‘Families act as the moral centre.’ Explore the presentation of families in light of this statement.
In both Wuthering Heights and The Colour Purple, the main moral guidance is given by those who are not directly related to the characters. Although in Wuthering Heights there are aspects of love and support between many individuals, often the main source of direction is from Nelly, a servant.
Nelly’s supposed role as a servant quickly escalates into that of friend, nurse and surrogate mother. Bronte depicts Nelly as a strong, female character through the use of the dual narrative. Lockwood’s male narrative frames and legitimates hers; authenticating her words and representing her as a reliable source of information. For Catherine Earnshaw, Nelly is the one person she can turn to when faced with problems, such as her confirmed engagement with Edgar. In Chapter 9, Catherine laments to Nelly of how ‘It would degrade me [Catherine] to marry Heathcliff now’ although their souls are the ‘same’. This is an example of how Nelly, being an almost peripheral character within the plot, actually is a key source for moral guidance.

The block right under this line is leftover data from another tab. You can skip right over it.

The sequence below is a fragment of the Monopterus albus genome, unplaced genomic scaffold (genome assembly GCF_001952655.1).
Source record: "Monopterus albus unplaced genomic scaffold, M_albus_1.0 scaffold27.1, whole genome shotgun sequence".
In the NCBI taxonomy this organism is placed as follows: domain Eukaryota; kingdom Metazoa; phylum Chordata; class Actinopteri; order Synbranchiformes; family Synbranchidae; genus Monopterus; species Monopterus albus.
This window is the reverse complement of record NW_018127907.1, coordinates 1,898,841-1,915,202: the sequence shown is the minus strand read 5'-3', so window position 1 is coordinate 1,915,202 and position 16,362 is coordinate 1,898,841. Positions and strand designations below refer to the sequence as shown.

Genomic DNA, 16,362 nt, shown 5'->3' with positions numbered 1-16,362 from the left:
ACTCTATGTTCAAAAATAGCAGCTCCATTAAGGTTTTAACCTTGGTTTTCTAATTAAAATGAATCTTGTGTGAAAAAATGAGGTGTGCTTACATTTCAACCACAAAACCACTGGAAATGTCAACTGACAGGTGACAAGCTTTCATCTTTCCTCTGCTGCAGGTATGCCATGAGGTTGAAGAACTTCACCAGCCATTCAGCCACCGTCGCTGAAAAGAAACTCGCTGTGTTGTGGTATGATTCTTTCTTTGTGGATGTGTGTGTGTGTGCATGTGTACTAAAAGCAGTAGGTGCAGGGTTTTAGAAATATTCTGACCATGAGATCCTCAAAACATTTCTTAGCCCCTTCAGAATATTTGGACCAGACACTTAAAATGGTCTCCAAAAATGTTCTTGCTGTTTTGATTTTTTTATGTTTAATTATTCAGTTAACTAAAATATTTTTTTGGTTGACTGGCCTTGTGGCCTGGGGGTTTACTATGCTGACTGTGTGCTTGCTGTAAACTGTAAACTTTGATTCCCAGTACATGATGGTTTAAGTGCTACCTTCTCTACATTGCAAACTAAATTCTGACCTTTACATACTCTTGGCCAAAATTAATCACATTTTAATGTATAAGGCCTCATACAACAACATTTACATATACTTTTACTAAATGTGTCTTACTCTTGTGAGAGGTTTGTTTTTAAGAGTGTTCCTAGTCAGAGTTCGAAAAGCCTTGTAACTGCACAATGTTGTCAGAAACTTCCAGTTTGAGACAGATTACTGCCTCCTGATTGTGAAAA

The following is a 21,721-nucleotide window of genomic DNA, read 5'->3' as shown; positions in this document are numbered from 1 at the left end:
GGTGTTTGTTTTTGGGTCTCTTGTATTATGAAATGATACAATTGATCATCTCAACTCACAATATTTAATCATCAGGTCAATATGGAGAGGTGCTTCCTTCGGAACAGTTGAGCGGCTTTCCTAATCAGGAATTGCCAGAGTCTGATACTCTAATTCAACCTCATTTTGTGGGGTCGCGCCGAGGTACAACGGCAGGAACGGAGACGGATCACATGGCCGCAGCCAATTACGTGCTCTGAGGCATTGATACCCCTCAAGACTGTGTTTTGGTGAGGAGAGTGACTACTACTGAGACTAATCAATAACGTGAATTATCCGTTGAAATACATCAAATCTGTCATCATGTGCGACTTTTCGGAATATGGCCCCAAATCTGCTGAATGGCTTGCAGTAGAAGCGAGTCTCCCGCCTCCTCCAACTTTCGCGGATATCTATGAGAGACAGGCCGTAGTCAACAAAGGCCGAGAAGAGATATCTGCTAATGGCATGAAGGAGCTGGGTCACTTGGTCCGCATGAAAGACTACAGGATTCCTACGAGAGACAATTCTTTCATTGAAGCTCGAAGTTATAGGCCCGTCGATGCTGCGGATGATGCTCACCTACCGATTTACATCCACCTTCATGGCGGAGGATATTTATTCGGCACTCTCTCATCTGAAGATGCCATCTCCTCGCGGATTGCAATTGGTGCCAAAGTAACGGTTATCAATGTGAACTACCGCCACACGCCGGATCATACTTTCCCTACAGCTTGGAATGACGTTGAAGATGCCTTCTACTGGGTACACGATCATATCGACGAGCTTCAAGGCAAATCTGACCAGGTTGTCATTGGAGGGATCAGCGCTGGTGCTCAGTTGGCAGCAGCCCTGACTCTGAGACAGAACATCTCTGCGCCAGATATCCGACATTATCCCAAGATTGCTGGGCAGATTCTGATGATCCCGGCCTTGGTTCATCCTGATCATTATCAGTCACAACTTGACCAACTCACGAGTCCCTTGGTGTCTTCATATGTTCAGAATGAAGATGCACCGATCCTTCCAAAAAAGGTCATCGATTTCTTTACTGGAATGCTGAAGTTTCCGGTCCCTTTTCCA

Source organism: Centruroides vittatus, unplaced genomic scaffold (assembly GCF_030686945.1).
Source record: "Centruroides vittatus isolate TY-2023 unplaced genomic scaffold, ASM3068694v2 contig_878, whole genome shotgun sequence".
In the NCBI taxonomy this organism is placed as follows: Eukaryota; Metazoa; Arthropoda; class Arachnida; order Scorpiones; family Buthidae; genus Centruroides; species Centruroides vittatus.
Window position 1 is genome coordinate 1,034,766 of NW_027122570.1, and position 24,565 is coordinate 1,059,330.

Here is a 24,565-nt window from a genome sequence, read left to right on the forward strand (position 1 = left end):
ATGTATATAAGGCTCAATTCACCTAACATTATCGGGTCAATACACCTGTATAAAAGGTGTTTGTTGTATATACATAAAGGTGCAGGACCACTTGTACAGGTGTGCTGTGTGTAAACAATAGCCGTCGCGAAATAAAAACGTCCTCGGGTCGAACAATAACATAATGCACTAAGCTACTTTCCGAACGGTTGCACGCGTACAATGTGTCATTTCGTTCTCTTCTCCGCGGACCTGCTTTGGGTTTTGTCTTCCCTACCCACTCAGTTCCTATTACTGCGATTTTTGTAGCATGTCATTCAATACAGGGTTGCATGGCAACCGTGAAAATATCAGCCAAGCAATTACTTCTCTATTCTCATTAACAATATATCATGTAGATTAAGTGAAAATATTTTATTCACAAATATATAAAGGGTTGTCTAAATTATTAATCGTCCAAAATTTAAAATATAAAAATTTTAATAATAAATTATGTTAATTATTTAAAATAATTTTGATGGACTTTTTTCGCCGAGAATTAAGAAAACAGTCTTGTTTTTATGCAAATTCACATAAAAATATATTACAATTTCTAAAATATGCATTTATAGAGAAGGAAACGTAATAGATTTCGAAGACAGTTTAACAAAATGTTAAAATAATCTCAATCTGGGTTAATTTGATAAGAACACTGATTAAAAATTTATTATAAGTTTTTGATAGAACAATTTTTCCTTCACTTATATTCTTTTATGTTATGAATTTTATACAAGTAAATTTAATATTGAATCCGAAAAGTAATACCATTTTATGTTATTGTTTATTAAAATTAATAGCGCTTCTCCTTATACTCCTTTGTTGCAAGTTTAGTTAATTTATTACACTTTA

Often, religion acts as a place of refuge for those in troubled times. However, in Wuthering Heights, religion is rejected. The servant, Joseph, professes to be a source of religious guidance with his constant lecturing. However, he exploits the worst qualities of self-righteousness and malice – often referring to Heathcliff as the ‘devil’. Any attempts at guidance, however, are proved useless when Catherine throws the Bible into the fire and turns his ‘religious curses into ridicule’ – demonstrating her dogged refutation of conventional beliefs.
Within Wuthering Heights, the two houses act as a literary microcosm of the social society of the time. Thrushcross Grange represents culture and refinement, whilst the Heights represent nature and primitiveness. This links to the overall motif throughout the novel of nature verses culture....